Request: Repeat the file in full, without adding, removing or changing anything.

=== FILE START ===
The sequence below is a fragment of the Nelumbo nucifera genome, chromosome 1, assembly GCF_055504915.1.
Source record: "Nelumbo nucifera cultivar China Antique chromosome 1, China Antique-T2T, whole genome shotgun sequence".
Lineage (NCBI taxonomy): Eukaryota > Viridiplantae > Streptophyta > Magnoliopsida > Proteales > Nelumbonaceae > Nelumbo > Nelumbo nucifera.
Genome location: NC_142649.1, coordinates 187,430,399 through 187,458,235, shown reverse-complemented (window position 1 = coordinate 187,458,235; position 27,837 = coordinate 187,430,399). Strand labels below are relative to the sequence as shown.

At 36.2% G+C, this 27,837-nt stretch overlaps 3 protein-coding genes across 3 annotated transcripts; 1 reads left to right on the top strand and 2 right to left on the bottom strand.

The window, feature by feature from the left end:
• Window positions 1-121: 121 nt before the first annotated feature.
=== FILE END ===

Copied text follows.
The sequence below is a fragment of the Nelumbo nucifera genome, chromosome 1, assembly GCF_055504915.1.
Source record: "Nelumbo nucifera cultivar China Antique chromosome 1, China Antique-T2T, whole genome shotgun sequence".
Lineage (NCBI taxonomy): Eukaryota > Viridiplantae > Streptophyta > Magnoliopsida > Proteales > Nelumbonaceae > Nelumbo > Nelumbo nucifera.
Genome location: NC_142649.1, coordinates 187,430,399 through 187,458,235, shown reverse-complemented (window position 1 = coordinate 187,458,235; position 27,837 = coordinate 187,430,399). Strand labels below are relative to the sequence as shown.

At 36.2% G+C, this 27,837-nt stretch overlaps 3 protein-coding genes across 3 annotated transcripts; 1 reads left to right on the top strand and 2 right to left on the bottom strand.

The window, feature by feature from the left end:
• Window positions 1-121: 121 nt before the first annotated feature.